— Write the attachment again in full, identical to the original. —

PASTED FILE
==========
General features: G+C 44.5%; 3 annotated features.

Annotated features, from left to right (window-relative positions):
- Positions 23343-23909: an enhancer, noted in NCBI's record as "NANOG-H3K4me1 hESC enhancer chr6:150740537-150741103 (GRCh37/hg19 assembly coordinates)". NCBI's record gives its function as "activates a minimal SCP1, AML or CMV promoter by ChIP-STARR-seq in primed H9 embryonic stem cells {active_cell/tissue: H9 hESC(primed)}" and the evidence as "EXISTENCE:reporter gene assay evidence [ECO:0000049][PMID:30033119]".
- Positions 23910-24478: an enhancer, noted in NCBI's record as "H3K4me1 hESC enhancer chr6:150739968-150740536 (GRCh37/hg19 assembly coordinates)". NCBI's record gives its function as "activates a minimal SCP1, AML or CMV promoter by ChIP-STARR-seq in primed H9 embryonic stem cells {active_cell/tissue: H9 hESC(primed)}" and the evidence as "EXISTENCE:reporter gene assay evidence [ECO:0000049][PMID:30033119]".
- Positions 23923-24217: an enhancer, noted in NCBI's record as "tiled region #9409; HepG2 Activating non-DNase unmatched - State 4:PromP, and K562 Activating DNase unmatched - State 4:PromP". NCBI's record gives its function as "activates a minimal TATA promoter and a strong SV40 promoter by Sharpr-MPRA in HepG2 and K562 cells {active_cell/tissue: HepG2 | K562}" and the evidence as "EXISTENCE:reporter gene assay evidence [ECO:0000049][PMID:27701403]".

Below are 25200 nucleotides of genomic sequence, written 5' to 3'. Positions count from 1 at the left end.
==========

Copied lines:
General features: G+C 44.5%; 3 annotated features.

Annotated features, from left to right (window-relative positions):
- Positions 23343-23909: an enhancer, noted in NCBI's record as "NANOG-H3K4me1 hESC enhancer chr6:150740537-150741103 (GRCh37/hg19 assembly coordinates)". NCBI's record gives its function as "activates a minimal SCP1, AML or CMV promoter by ChIP-STARR-seq in primed H9 embryonic stem cells {active_cell/tissue: H9 hESC(primed)}" and the evidence as "EXISTENCE:reporter gene assay evidence [ECO:0000049][PMID:30033119]".
- Positions 23910-24478: an enhancer, noted in NCBI's record as "H3K4me1 hESC enhancer chr6:150739968-150740536 (GRCh37/hg19 assembly coordinates)". NCBI's record gives its function as "activates a minimal SCP1, AML or CMV promoter by ChIP-STARR-seq in primed H9 embryonic stem cells {active_cell/tissue: H9 hESC(primed)}" and the evidence as "EXISTENCE:reporter gene assay evidence [ECO:0000049][PMID:30033119]".
- Positions 23923-24217: an enhancer, noted in NCBI's record as "tiled region #9409; HepG2 Activating non-DNase unmatched - State 4:PromP, and K562 Activating DNase unmatched - State 4:PromP". NCBI's record gives its function as "activates a minimal TATA promoter and a strong SV40 promoter by Sharpr-MPRA in HepG2 and K562 cells {active_cell/tissue: HepG2 | K562}" and the evidence as "EXISTENCE:reporter gene assay evidence [ECO:0000049][PMID:27701403]".

Below are 25200 nucleotides of genomic sequence, written 5' to 3'. Positions count from 1 at the left end.